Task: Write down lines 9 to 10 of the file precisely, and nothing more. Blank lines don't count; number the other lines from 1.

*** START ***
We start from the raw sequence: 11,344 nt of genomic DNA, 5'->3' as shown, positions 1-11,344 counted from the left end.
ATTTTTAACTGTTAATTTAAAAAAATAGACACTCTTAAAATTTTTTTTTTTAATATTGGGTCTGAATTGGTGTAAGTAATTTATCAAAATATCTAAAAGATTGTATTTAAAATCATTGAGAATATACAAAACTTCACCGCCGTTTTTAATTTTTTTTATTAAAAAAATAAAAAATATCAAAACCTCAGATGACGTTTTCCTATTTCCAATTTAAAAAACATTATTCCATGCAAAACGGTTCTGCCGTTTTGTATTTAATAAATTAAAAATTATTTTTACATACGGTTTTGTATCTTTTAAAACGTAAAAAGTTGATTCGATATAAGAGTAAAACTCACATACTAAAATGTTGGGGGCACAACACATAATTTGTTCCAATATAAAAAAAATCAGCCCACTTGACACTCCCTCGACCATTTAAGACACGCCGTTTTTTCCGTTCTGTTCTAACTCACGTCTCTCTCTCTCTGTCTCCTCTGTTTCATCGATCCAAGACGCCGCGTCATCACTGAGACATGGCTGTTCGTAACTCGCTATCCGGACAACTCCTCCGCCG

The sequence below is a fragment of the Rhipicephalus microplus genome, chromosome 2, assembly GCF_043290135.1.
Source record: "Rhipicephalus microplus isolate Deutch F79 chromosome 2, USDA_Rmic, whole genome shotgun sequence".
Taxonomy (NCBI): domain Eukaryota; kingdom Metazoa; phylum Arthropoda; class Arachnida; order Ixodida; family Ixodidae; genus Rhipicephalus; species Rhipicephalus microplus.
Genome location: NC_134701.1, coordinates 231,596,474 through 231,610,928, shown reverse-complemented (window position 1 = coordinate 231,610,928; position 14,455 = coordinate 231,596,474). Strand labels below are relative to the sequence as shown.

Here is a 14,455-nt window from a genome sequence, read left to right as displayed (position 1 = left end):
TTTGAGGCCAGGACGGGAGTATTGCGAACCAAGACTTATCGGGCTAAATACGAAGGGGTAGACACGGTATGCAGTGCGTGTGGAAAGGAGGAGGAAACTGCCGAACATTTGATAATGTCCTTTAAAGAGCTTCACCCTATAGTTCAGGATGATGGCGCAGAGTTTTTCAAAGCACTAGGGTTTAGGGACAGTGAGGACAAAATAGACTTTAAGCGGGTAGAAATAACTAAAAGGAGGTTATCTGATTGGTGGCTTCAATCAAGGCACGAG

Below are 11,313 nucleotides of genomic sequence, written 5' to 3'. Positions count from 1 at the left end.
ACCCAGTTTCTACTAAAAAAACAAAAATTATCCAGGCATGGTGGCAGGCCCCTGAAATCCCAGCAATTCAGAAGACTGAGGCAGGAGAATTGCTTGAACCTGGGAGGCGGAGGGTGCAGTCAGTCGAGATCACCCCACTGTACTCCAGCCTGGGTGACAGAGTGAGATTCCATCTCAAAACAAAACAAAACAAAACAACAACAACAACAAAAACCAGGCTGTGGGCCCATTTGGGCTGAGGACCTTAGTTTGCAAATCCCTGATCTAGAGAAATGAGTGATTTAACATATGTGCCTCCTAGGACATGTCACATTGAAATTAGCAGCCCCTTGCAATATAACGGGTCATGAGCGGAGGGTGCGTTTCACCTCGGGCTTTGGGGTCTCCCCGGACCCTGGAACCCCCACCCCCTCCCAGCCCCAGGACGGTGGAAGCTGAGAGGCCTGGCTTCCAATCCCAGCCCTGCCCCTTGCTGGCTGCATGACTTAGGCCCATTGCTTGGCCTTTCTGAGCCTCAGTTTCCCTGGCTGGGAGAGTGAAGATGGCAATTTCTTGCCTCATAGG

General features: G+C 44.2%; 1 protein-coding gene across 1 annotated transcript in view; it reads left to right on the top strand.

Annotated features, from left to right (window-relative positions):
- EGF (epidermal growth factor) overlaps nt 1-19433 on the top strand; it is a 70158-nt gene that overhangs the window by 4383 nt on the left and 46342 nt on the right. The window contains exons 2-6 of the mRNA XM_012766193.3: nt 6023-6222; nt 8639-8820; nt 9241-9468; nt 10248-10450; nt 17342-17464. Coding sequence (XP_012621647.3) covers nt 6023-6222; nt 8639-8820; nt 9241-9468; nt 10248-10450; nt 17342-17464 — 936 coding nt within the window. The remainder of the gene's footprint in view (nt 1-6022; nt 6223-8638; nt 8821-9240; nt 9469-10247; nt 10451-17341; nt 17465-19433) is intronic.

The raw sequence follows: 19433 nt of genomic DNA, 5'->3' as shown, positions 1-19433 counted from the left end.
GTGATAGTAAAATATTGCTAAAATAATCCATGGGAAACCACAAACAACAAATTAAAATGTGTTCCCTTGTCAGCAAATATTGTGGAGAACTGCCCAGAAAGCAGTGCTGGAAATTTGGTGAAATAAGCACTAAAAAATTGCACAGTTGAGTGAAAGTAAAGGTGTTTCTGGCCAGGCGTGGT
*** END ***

Below are 11,313 nucleotides of genomic sequence, written 5' to 3'. Positions count from 1 at the left end.
ACCCAGTTTCTACTAAAAAAACAAAAATTATCCAGGCATGGTGGCAGGCCCCTGAAATCCCAGCAATTCAGAAGACTGAGGCAGGAGAATTGCTTGAACCTGGGAGGCGGAGGGTGCAGTCAGTCGAGATCACCCCACTGTACTCCAGCCTGGGTGACAGAGTGAGATTCCATCTCAAAACAAAACAAAACAAAACAACAACAACAACAAAAACCAGGCTGTGGGCCCATTTGGGCTGAGGACCTTAGTTTGCAAATCCCTGATCTAGAGAAATGAGTGATTTAACATATGTGCCTCCTAGGACATGTCACATTGAAATTAGCAGCCCCTTGCAATATAACGGGTCATGAGCGGAGGGTGCGTTTCACCTCGGGCTTTGGGGTCTCCCCGGACCCTGGAACCCCCACCCCCTCCCAGCCCCAGGACGGTGGAAGCTGAGAGGCCTGGCTTCCAATCCCAGCCCTGCCCCTTGCTGGCTGCATGACTTAGGCCCATTGCTTGGCCTTTCTGAGCCTCAGTTTCCCTGGCTGGGAGAGTGAAGATGGCAATTTCTTGCCTCATAGG